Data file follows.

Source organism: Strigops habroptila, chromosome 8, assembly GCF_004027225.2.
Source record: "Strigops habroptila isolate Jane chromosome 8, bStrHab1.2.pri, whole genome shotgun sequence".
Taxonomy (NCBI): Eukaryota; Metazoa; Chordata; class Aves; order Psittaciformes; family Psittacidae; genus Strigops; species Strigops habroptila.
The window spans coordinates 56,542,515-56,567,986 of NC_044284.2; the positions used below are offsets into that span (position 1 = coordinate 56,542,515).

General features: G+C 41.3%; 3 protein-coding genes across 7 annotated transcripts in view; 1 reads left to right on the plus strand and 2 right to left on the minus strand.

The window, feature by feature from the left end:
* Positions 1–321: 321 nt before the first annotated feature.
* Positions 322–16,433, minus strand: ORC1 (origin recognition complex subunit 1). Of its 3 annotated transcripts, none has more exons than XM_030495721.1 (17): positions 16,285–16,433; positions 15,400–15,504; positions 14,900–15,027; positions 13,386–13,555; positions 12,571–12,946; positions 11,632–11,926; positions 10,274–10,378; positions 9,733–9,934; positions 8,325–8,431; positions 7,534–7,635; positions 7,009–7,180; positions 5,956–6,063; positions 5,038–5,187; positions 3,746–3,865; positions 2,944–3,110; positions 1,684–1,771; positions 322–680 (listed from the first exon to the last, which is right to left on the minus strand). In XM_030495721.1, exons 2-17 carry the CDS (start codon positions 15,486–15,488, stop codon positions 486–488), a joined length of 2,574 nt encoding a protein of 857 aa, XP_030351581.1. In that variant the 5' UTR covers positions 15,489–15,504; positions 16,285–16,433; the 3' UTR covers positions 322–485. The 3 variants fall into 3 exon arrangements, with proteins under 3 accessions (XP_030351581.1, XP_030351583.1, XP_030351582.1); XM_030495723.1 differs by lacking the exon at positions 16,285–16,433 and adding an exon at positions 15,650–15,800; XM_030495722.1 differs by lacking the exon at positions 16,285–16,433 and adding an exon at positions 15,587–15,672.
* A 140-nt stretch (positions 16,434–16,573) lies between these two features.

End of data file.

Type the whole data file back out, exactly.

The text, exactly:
Source organism: Strigops habroptila, chromosome 8, assembly GCF_004027225.2.
Source record: "Strigops habroptila isolate Jane chromosome 8, bStrHab1.2.pri, whole genome shotgun sequence".
Taxonomy (NCBI): Eukaryota; Metazoa; Chordata; class Aves; order Psittaciformes; family Psittacidae; genus Strigops; species Strigops habroptila.
The window spans coordinates 56,542,515-56,567,986 of NC_044284.2; the positions used below are offsets into that span (position 1 = coordinate 56,542,515).

General features: G+C 41.3%; 3 protein-coding genes across 7 annotated transcripts in view; 1 reads left to right on the plus strand and 2 right to left on the minus strand.

The window, feature by feature from the left end:
* Positions 1–321: 321 nt before the first annotated feature.
* Positions 322–16,433, minus strand: ORC1 (origin recognition complex subunit 1). Of its 3 annotated transcripts, none has more exons than XM_030495721.1 (17): positions 16,285–16,433; positions 15,400–15,504; positions 14,900–15,027; positions 13,386–13,555; positions 12,571–12,946; positions 11,632–11,926; positions 10,274–10,378; positions 9,733–9,934; positions 8,325–8,431; positions 7,534–7,635; positions 7,009–7,180; positions 5,956–6,063; positions 5,038–5,187; positions 3,746–3,865; positions 2,944–3,110; positions 1,684–1,771; positions 322–680 (listed from the first exon to the last, which is right to left on the minus strand). In XM_030495721.1, exons 2-17 carry the CDS (start codon positions 15,486–15,488, stop codon positions 486–488), a joined length of 2,574 nt encoding a protein of 857 aa, XP_030351581.1. In that variant the 5' UTR covers positions 15,489–15,504; positions 16,285–16,433; the 3' UTR covers positions 322–485. The 3 variants fall into 3 exon arrangements, with proteins under 3 accessions (XP_030351581.1, XP_030351583.1, XP_030351582.1); XM_030495723.1 differs by lacking the exon at positions 16,285–16,433 and adding an exon at positions 15,650–15,800; XM_030495722.1 differs by lacking the exon at positions 16,285–16,433 and adding an exon at positions 15,587–15,672.
* A 140-nt stretch (positions 16,434–16,573) lies between these two features.